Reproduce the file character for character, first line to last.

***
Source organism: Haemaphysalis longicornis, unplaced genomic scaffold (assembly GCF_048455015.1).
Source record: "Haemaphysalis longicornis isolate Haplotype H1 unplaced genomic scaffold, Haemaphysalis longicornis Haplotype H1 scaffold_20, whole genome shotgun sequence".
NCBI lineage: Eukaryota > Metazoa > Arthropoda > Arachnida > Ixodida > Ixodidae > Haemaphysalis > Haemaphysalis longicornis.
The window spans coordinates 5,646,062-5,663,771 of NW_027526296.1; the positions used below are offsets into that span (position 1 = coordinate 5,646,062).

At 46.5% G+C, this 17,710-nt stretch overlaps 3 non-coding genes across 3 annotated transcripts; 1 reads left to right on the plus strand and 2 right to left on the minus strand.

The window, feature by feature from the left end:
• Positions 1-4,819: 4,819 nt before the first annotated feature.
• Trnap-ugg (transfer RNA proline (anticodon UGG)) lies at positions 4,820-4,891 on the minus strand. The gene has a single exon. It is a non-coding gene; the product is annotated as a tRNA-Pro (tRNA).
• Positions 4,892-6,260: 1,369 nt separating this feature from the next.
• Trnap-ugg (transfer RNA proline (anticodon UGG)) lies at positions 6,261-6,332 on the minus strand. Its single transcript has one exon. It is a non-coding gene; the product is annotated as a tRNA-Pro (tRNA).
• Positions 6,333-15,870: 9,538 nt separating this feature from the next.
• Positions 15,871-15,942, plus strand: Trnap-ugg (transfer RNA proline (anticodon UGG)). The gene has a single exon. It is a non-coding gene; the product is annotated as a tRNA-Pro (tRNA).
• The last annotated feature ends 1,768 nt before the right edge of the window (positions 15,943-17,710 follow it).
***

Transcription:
Source organism: Haemaphysalis longicornis, unplaced genomic scaffold (assembly GCF_048455015.1).
Source record: "Haemaphysalis longicornis isolate Haplotype H1 unplaced genomic scaffold, Haemaphysalis longicornis Haplotype H1 scaffold_20, whole genome shotgun sequence".
NCBI lineage: Eukaryota > Metazoa > Arthropoda > Arachnida > Ixodida > Ixodidae > Haemaphysalis > Haemaphysalis longicornis.
The window spans coordinates 5,646,062-5,663,771 of NW_027526296.1; the positions used below are offsets into that span (position 1 = coordinate 5,646,062).

At 46.5% G+C, this 17,710-nt stretch overlaps 3 non-coding genes across 3 annotated transcripts; 1 reads left to right on the plus strand and 2 right to left on the minus strand.

The window, feature by feature from the left end:
• Positions 1-4,819: 4,819 nt before the first annotated feature.
• Trnap-ugg (transfer RNA proline (anticodon UGG)) lies at positions 4,820-4,891 on the minus strand. The gene has a single exon. It is a non-coding gene; the product is annotated as a tRNA-Pro (tRNA).
• Positions 4,892-6,260: 1,369 nt separating this feature from the next.
• Trnap-ugg (transfer RNA proline (anticodon UGG)) lies at positions 6,261-6,332 on the minus strand. Its single transcript has one exon. It is a non-coding gene; the product is annotated as a tRNA-Pro (tRNA).
• Positions 6,333-15,870: 9,538 nt separating this feature from the next.
• Positions 15,871-15,942, plus strand: Trnap-ugg (transfer RNA proline (anticodon UGG)). The gene has a single exon. It is a non-coding gene; the product is annotated as a tRNA-Pro (tRNA).
• The last annotated feature ends 1,768 nt before the right edge of the window (positions 15,943-17,710 follow it).